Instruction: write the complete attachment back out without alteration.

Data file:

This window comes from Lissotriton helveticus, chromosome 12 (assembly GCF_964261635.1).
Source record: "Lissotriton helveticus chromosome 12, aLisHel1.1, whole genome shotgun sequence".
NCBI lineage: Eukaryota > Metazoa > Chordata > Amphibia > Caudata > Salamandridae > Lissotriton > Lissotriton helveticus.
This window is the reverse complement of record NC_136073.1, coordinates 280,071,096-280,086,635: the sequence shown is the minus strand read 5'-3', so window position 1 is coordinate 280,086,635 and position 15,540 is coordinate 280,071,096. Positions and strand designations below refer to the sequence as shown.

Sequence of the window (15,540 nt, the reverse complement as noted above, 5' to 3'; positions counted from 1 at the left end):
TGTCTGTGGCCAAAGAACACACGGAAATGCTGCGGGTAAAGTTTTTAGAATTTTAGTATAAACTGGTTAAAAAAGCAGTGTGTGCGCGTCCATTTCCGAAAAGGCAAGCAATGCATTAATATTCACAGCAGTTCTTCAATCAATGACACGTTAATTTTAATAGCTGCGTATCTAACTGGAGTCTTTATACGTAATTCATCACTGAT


This window comes from Lissotriton helveticus, chromosome 12 (assembly GCF_964261635.1).
Source record: "Lissotriton helveticus chromosome 12, aLisHel1.1, whole genome shotgun sequence".
NCBI lineage: Eukaryota > Metazoa > Chordata > Amphibia > Caudata > Salamandridae > Lissotriton > Lissotriton helveticus.
This window is the reverse complement of record NC_136073.1, coordinates 280,071,096-280,086,635: the sequence shown is the minus strand read 5'-3', so window position 1 is coordinate 280,086,635 and position 15,540 is coordinate 280,071,096. Positions and strand designations below refer to the sequence as shown.

Sequence of the window (15,540 nt, the reverse complement as noted above, 5' to 3'; positions counted from 1 at the left end):
TGTCTGTGGCCAAAGAACACACGGAAATGCTGCGGGTAAAGTTTTTAGAATTTTAGTATAAACTGGTTAAAAAAGCAGTGTGTGCGCGTCCATTTCCGAAAAGGCAAGCAATGCATTAATATTCACAGCAGTTCTTCAATCAATGACACGTTAATTTTAATAGCTGCGTATCTAACTGGAGTCTTTATACGTAATTCATCACTGAT